reviewed by Aaron Haag
Uwe Rosenberg is known for excellent card games like "Bohnanza" and its variants or "Mamma Mia!" and "Sole Mio". These games have in common that they are set collection games combined with a portion of memory mechanic.
The designer's latest offering continues this pattern. This time the setting is in the county of Nottinghamshire, where the Sheriff's deputies are tasked to collect overdue taxes to raise money to support the Sheriff's re-election. The deputies are represented by the players, whose task it is to collect sets of identical cards of the seven different kinds of valuables. On their turn players draw one card from a face down draw pile and reveal it to all players. They may then add the card to their hand cards. If they now have three or more cards of the same kind in their hand, they may place these openly in front of them to score victory points.
Alternatively, players may collect cards to fulfil special assignments. These range from collecting three or four pairs or five of a kind to one of each kind. Fulfilling such a task is again performed by playing the card openly in front and collecting the assignments victory point allotment.
The game would offer nothing new or exciting if it were left at this. But Uwe Rosenberg added the additional concept of stealing and dealing to the game. Instead of collecting a card drawn player may also decide to steal a card from another player or deal the card with another player. Each kind of card therefore offers a special ability that can be used instead of adding to card to one's hand. These abilities are:
Except for laying an ambush all action result in receiving one or two cards from a player in return for the card just drawn from the pile. The ambush is the special case of a "delayed" theft, which can be executed when another player plays a collected set. In this case one of the set's cards is exchanged for the card with the ambush ability thereby possibly destroying the set.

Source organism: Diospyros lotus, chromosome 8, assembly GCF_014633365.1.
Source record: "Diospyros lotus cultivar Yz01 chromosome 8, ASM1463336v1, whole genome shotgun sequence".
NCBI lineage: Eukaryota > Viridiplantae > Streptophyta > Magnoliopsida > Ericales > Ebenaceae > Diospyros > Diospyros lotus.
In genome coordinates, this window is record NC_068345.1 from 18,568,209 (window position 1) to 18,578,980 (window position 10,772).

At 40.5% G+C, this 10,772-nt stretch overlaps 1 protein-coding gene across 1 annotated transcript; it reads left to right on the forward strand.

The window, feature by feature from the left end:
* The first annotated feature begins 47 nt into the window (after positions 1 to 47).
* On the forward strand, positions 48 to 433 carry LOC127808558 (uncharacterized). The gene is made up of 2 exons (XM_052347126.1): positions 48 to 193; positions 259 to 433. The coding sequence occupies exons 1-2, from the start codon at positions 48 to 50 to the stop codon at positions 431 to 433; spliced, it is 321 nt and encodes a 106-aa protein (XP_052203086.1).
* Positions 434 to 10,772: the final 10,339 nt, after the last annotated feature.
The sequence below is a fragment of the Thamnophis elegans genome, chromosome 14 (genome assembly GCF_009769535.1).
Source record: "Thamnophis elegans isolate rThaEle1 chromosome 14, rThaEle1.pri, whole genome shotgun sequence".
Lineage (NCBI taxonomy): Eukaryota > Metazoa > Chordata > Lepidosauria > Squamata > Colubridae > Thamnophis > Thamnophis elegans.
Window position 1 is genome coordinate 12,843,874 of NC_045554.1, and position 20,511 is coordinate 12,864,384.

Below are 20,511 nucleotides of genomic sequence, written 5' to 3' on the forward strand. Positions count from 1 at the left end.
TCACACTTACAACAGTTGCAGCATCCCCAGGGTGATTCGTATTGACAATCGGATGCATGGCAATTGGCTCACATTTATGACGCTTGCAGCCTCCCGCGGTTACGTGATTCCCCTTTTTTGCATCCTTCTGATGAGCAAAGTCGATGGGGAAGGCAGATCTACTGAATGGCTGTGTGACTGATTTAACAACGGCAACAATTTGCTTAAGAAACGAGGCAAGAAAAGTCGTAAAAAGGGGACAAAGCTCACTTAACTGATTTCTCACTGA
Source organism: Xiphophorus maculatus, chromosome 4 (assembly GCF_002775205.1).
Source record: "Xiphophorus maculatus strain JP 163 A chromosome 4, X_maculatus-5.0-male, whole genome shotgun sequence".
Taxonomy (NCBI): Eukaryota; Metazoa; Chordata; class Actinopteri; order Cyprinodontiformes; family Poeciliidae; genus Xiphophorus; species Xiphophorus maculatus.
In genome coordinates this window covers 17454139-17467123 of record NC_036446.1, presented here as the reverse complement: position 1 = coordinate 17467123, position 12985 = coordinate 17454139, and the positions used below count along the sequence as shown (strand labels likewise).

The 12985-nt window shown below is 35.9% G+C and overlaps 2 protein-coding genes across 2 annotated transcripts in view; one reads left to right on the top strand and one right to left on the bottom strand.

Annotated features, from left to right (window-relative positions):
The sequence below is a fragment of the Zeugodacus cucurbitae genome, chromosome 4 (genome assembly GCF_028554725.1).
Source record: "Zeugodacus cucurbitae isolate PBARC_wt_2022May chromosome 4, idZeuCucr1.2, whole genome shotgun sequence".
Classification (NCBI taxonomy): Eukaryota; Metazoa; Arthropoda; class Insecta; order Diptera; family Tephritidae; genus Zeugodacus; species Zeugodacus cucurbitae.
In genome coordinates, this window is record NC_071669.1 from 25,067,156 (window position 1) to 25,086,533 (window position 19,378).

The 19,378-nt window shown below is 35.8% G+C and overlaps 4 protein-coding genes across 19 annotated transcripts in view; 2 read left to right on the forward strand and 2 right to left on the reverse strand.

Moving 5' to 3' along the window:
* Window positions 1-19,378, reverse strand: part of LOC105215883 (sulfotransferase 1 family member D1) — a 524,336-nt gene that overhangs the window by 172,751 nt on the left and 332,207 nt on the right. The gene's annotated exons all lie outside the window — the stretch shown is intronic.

A good memory helps in playing the game as all cards except the initial three hand cards any cards drawn from a player's hand are known to all players. So keeping track of the cards in the other player's hands helps a lot in deciding whether it is worthwhile to use a card's special ability and if so, against which player.
My experience with the game varied considerably depending on the group of players I played with. Played with a group of experienced gamers the game had little to none player interaction in terms of communication. Game play was rather mechanically and repetitive as the options a player had or decisions to take were all too obvious to generate any real challenges. One's turn boiled down to deciding on the best possible move to make based on the card just drawn and the knowledge of the other players' hand cards. With some players this may even cause the game to drag. Obviously, the luck of the drawn plays a considerable role here.
The scene changed completely when I played the game with a group of teenagers. Here the interaction between the players was pretty high most of the time, mainly because of regular "take that!" attempts towards the assumed leader. Pondering about the best possible move was much more seldom, which sped up the game considerably.
Overall, "Nottingham" does not offer the qualities of earlier Rosenberg games in terms of replay value. Seasoned gamers will find it rather uninspiring, while occasional gamers may find it too much dependent on the luck of the draw.
©2006, Westpark Gamers